What is the role of electroconvulsive therapy (ECT) in the treatment of children and adolescents?

Updated: Sep 24, 2019
  • Author: Mehul V Mankad, MD; Chief Editor: Dennis M Popeo, MD  more...
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Many child and adolscent psychiatrists have little training or knowledge of ECT. The American Academy of Child and Adolescent Psychiatry published an overview of ethical issues in January 2012. The guidelines suggest that written, informed consent be obtained from the parents and that a second opinion on the necessity of ECT be obtained from an independent psychiatrist not involved in the treatment of the minor. [72]

Diagnostic considerations for ECT in an adolescent patient [73] include severe or persistent major depression or mania [74] with or without psychotic features, schizoaffective disorder, schizophrenia, catatonia, [75] or neuroleptic malignant syndrome. The symptoms must be severe, persistent, and disabling.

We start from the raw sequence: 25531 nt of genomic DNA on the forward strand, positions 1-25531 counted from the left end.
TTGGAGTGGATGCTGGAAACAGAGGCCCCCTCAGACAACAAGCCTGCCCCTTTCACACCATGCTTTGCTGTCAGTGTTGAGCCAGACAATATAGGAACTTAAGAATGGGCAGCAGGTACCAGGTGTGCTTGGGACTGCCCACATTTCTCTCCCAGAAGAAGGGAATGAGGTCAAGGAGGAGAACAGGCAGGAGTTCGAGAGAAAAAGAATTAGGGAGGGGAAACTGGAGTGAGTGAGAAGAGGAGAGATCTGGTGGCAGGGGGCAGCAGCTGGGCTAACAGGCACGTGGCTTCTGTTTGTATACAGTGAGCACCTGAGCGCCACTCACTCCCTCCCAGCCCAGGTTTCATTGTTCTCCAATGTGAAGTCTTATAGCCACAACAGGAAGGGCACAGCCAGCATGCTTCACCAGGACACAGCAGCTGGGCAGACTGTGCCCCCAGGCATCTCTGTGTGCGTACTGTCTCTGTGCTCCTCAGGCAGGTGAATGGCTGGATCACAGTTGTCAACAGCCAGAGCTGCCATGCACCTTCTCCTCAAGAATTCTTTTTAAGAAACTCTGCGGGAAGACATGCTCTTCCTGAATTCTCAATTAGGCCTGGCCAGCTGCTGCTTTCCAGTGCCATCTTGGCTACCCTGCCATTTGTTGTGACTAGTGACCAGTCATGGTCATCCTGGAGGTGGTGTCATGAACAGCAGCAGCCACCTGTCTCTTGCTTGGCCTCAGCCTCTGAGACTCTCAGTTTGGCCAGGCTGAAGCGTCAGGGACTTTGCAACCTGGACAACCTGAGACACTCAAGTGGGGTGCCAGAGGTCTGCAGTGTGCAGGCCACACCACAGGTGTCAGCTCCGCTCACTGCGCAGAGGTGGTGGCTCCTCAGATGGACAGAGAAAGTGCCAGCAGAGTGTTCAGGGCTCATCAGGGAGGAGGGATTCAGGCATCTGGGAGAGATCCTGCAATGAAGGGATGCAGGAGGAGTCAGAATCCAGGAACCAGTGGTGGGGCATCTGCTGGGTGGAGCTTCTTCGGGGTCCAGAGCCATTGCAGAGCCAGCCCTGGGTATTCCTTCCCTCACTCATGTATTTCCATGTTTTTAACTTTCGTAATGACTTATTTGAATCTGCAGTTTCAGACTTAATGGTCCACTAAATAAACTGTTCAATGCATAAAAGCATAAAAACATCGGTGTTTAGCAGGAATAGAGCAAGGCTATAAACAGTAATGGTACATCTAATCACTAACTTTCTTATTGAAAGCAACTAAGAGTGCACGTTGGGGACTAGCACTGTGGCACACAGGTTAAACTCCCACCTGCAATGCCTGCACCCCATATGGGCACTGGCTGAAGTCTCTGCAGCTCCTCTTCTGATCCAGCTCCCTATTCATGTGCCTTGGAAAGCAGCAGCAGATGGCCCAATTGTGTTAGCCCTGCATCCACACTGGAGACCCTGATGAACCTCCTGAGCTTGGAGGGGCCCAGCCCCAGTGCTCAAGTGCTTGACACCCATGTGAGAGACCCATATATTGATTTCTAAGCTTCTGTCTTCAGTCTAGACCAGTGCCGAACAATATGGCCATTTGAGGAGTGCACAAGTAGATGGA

Before considering ECT in children and adolescents, lack of treatment response should be documented. Lack of treatment response is defined as failure to respond to at least 2 adequate trials of appropriate psychopharmacological agents accompanied by other appropriate treatment modalities. [73]  

The response rate for mood disorders to ECT in the pediatric population is 63% and 80% for catatonia according to the largest review of ECT use in the pediatric population. [76]  A more recent systematic review from 2013 found similar results. [77]

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